All these announce the urgency of the clean-up of the entire Niger Delta because if this is not done while the goose is laying the golden egg, it will be a hard sale when the goose turns decrepit.
Poems on Wheels
We will close this conversation with some pieces of writings that Patrick Naagbanton shared with his contacts via SMS. They show his sharp analysis and poetic capturing of thoughts and ideas. He was clearly a man in a hurry and this short form of real time reporting was very powerful and should remind all of us that we have no time to waste. Here are his words.
Restive journeys of Patrick Naagbanton
In spite of the late yesterday evening heavy downpour in parts of Port Harcourt, the weather around Choba stretch of the East- West Road, the weather is hot. I am on another restless journey to Abonnema and other riverside towns in the south-west parts of Rivers- Eastern Niger Delta. The towns are in celebration mood, but I am not. I am in my typical adventurous mood. They are celebrating their annual Go-to- Niger/ Liberation Day. The above event is always celebrated in a reflective, comic and satiric manner. They are celebrating their freedom from the ordeals they reportedly suffered in the hands of battle-fatigued Biafran soldiers who swooped on their towns during the unfortunate tribal Nigeria- Biafra wars. Am not part of the Go- To- Niger celebration. But will be in the midst of the celebrants soon due to my atypical adventurous beats. I don’t know where I will sail to after there.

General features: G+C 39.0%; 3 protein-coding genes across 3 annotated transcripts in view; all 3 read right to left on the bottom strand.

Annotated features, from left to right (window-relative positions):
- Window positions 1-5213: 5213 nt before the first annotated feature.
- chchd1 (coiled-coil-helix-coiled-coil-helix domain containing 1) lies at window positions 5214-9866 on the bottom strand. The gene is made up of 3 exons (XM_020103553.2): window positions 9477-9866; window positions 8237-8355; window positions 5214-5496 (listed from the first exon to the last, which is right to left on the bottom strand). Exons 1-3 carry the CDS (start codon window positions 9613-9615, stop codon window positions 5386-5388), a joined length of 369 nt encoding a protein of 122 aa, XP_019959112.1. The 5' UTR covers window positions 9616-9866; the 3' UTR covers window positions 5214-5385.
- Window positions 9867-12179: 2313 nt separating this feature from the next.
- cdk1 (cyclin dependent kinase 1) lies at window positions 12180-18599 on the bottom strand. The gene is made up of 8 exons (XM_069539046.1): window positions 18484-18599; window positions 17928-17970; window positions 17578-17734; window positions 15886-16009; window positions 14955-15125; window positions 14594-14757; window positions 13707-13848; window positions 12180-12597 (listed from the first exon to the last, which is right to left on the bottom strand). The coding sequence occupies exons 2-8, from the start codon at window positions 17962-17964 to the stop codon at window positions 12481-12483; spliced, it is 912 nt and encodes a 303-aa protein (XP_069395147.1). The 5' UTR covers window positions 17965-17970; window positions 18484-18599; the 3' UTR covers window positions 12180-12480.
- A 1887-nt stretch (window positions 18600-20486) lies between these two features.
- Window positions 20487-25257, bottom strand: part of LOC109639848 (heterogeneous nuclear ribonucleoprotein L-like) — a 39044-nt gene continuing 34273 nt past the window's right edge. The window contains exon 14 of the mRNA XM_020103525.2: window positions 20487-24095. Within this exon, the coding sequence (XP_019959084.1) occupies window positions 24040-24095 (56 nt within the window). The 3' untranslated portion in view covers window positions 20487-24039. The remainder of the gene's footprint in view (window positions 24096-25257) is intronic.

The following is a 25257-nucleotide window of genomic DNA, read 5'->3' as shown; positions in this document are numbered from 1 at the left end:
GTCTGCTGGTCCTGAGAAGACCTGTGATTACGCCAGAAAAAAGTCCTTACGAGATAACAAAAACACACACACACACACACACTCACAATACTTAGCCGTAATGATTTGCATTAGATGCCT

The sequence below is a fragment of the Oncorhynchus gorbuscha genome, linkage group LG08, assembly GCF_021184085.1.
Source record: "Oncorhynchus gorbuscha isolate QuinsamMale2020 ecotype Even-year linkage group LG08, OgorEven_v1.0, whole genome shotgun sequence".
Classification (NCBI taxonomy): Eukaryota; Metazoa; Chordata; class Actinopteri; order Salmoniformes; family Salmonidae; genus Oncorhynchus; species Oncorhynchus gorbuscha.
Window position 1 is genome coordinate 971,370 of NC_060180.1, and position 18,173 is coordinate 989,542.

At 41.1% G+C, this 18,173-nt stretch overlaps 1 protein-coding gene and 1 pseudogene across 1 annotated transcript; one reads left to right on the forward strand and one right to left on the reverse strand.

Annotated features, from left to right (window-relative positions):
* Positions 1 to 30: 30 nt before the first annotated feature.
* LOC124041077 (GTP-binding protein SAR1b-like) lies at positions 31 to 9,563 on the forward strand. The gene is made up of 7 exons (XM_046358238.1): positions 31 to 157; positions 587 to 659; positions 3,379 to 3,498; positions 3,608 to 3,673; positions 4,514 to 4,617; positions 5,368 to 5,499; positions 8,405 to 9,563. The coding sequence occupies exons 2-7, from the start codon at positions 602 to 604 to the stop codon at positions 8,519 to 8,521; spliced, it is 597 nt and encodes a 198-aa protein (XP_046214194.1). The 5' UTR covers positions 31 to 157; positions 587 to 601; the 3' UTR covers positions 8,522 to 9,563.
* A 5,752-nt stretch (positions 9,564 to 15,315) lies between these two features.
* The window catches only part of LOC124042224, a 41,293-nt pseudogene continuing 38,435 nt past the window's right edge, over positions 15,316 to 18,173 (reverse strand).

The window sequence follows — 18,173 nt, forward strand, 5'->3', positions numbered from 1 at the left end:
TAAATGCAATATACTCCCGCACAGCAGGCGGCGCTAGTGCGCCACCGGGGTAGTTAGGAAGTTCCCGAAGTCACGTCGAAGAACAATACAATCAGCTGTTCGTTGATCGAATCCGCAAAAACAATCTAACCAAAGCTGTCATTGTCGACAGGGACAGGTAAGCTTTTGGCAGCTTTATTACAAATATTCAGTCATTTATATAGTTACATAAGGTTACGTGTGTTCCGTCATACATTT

(18 June 2019)
Restive trips in parts of the restive eastern Niger Delta creeks, rivers and tributaries- always breathing fearfully and restively. Am not afraid of the deltaic ‘waters’ and its elements – I always enjoy sailing in them than travels by air or road. Am safe and fine after my “sojourn” in ‘The River Between’. I just arrived in the Bonny Island after my restive battles with the restive ‘waters’. Rain falling restively like sporadic gun shots from the low, dark and broken rumbling clouds over the island. I will be here until my journey end.